The Icelandic Wasteland

Wasteland with Words

A SOCIAL HISTORY OF ICELAND

Sigurdur Gylfi Magnússon

This is a book that every North American of Icelandic descent should own. And read. And reread.

I‘ve read Wasteland once from the beginning to the end. Now, I‘m reading it, one chapter at a time, from the last, then the one that came before it. It may seem a strange way to read a book but I want to read the chapters individually and, at the same time, to move from the present to the past.

I don‘t know why but I had to order my copy from England. This book should be on the shelves of any bookstore where there is an Icelandic North American population. Tergesen‘s should have a case and Lorna shouldn‘t let anyone out of the store without a copy.

The chapters include topics such as Icelandic Connections: The Lure of the New World, Death and Daily Life, Urban Living: Industry, Labour and Living Conditons, The Myth of the Model Woman: Gender Roles in Urban and Rural Iceland, Children in Urban Areas.  That‘s just a sample. Don‘t be scared off by the chapter titles. The writing is easy to read and the details and descriptions clear.

This is the best description in English that I‘ve come across of both historic description of Iceland and the shift to modern day life. Every chapter is worth reading and rereading. This isn‘t a novel or soap opera. The information requires close attention. I found that it made me thoughtful. This is a book the reader wants to understand.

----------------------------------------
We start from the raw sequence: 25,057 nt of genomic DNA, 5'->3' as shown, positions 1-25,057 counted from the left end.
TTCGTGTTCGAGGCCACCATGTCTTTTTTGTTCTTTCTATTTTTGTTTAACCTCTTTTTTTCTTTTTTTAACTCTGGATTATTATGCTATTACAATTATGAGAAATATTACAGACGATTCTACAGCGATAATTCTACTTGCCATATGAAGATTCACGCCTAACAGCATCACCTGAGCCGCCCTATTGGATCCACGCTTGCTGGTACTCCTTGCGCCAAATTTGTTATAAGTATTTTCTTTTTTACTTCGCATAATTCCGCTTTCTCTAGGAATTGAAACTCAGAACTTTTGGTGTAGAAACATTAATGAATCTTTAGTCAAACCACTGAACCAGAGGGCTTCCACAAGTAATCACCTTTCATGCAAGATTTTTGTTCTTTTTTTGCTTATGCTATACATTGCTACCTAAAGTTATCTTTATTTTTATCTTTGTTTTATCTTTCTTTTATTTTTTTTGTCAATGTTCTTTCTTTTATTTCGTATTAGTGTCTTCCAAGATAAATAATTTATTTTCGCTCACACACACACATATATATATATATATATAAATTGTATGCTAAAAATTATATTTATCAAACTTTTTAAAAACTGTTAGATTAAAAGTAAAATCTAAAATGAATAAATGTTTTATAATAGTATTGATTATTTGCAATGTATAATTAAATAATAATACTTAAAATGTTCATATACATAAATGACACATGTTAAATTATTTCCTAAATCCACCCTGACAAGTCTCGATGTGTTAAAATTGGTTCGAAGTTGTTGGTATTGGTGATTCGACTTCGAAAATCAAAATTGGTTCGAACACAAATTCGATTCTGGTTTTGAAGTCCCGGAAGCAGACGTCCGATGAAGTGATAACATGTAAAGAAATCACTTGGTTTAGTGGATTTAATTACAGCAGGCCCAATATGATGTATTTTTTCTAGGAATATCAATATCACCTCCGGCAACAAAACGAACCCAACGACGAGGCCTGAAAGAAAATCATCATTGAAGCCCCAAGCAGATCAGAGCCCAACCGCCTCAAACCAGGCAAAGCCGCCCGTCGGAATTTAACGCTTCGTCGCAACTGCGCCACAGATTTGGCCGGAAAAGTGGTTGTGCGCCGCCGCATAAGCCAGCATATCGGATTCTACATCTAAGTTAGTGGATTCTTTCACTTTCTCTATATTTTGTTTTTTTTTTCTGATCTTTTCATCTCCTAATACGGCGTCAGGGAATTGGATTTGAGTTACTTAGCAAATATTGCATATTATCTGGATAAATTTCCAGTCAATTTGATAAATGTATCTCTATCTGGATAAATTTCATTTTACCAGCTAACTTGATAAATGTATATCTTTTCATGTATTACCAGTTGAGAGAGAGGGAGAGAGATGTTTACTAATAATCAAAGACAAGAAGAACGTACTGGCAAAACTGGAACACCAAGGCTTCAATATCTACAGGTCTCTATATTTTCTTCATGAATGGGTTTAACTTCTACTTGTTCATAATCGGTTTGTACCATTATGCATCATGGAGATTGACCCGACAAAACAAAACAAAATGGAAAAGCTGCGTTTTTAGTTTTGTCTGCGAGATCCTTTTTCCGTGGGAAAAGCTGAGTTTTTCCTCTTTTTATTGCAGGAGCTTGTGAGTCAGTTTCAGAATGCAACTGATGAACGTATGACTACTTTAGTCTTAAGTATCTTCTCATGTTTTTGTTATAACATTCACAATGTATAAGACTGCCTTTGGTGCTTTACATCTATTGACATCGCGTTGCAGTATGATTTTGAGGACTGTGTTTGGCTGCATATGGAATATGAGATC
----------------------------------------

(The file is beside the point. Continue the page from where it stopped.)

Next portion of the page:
The chapter most directly connected to North Americans of Icelandic descent is the Icelandic Connections: The Lure of the New World. In it, Magnus says , “The Icelanders were the last of the Scandidnavians to start emigrating to the New World. The main emigrations from Norway took place in the 1830s and the ‘40s, from Sweden in the 1840s and ‘50s, from Denmark in the 1850s and ‘60s, and from Finland in the 1860s and ‘70s….By and large the Icelanders stayed put througout the first decades of the second half of the nineteenth century, in spite of difficult conditions at home such as sheep scab, deteriorating climatic conditions and poor fish catches. This failure to follow in the footsteps of their Scandinavian cousins was probably, more than anything else, down to simple lack of opportunity: until around 1870 shipping to and from Iceland remained very infrequent and irregular.“

“Later, after 1874, the shipping companies that arranged passages from Scotland to America started sending special ships to Iceland to pick up passengers. As the turn of the century approached the fare dropped considerably, from around 200 kr. to a little over 100 kr.“

The author discusses, in some detail, the conflict over emigration, with excerpts from various publications. The excerpts make clear how heated the conflict was.

One of the great strengths of the book, for me, is the copious use of quotations.

In the chapter on Urban Living: Industry, Labour and Living Conditions, he tells us that “In the final decades of the nineteenth century Reykjavik developed into the main centre for manufacturing, commerce, service, transportaiton, communicatonsa nd administration. By 1890 its population had grown to almost 3,900, 5.5 per cent of the total population of the country. By 1910 this figure had risen to 11,600 (13.6%), by 1920 to 17,450 (18.5%) and by 1930 to 28,300 (25.8% ).“ The change was not easy.